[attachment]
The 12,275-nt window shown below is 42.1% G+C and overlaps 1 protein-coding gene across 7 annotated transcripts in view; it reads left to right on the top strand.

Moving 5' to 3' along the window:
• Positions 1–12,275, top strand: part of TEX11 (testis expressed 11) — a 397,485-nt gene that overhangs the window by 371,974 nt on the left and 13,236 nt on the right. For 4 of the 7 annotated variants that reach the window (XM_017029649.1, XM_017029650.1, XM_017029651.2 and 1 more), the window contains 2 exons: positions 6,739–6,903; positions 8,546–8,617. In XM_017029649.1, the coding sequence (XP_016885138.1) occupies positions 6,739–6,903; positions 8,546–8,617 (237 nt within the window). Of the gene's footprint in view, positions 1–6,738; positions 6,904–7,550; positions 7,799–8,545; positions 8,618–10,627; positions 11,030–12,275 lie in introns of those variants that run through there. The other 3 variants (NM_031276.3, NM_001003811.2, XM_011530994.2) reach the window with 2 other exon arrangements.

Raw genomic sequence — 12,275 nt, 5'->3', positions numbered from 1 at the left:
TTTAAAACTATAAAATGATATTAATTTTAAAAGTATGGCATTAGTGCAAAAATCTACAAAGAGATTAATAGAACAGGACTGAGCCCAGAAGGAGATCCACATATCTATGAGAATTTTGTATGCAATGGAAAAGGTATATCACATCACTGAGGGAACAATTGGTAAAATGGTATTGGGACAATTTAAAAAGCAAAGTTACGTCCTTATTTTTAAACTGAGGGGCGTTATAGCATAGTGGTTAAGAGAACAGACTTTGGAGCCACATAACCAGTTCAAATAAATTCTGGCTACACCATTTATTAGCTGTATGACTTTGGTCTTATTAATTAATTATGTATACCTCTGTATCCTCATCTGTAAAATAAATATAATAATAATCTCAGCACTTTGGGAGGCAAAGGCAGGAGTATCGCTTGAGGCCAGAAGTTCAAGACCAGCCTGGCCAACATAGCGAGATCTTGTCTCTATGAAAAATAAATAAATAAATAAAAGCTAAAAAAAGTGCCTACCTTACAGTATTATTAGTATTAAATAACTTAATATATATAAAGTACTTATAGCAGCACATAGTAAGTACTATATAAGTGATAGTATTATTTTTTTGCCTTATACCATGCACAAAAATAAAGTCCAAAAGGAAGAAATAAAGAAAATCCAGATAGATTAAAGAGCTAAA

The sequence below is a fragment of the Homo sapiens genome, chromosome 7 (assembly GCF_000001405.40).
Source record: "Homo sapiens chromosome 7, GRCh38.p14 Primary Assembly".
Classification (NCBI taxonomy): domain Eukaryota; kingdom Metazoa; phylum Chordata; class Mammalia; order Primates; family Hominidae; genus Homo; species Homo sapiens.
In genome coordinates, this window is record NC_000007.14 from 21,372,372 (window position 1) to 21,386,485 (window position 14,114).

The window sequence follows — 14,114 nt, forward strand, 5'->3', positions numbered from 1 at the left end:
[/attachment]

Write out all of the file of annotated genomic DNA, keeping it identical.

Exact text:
The 12,275-nt window shown below is 42.1% G+C and overlaps 1 protein-coding gene across 7 annotated transcripts in view; it reads left to right on the top strand.

Moving 5' to 3' along the window:
• Positions 1–12,275, top strand: part of TEX11 (testis expressed 11) — a 397,485-nt gene that overhangs the window by 371,974 nt on the left and 13,236 nt on the right. For 4 of the 7 annotated variants that reach the window (XM_017029649.1, XM_017029650.1, XM_017029651.2 and 1 more), the window contains 2 exons: positions 6,739–6,903; positions 8,546–8,617. In XM_017029649.1, the coding sequence (XP_016885138.1) occupies positions 6,739–6,903; positions 8,546–8,617 (237 nt within the window). Of the gene's footprint in view, positions 1–6,738; positions 6,904–7,550; positions 7,799–8,545; positions 8,618–10,627; positions 11,030–12,275 lie in introns of those variants that run through there. The other 3 variants (NM_031276.3, NM_001003811.2, XM_011530994.2) reach the window with 2 other exon arrangements.

Raw genomic sequence — 12,275 nt, 5'->3', positions numbered from 1 at the left:
TTTAAAACTATAAAATGATATTAATTTTAAAAGTATGGCATTAGTGCAAAAATCTACAAAGAGATTAATAGAACAGGACTGAGCCCAGAAGGAGATCCACATATCTATGAGAATTTTGTATGCAATGGAAAAGGTATATCACATCACTGAGGGAACAATTGGTAAAATGGTATTGGGACAATTTAAAAAGCAAAGTTACGTCCTTATTTTTAAACTGAGGGGCGTTATAGCATAGTGGTTAAGAGAACAGACTTTGGAGCCACATAACCAGTTCAAATAAATTCTGGCTACACCATTTATTAGCTGTATGACTTTGGTCTTATTAATTAATTATGTATACCTCTGTATCCTCATCTGTAAAATAAATATAATAATAATCTCAGCACTTTGGGAGGCAAAGGCAGGAGTATCGCTTGAGGCCAGAAGTTCAAGACCAGCCTGGCCAACATAGCGAGATCTTGTCTCTATGAAAAATAAATAAATAAATAAAAGCTAAAAAAAGTGCCTACCTTACAGTATTATTAGTATTAAATAACTTAATATATATAAAGTACTTATAGCAGCACATAGTAAGTACTATATAAGTGATAGTATTATTTTTTTGCCTTATACCATGCACAAAAATAAAGTCCAAAAGGAAGAAATAAAGAAAATCCAGATAGATTAAAGAGCTAAA

The sequence below is a fragment of the Homo sapiens genome, chromosome 7 (assembly GCF_000001405.40).
Source record: "Homo sapiens chromosome 7, GRCh38.p14 Primary Assembly".
Classification (NCBI taxonomy): domain Eukaryota; kingdom Metazoa; phylum Chordata; class Mammalia; order Primates; family Hominidae; genus Homo; species Homo sapiens.
In genome coordinates, this window is record NC_000007.14 from 21,372,372 (window position 1) to 21,386,485 (window position 14,114).

The window sequence follows — 14,114 nt, forward strand, 5'->3', positions numbered from 1 at the left end: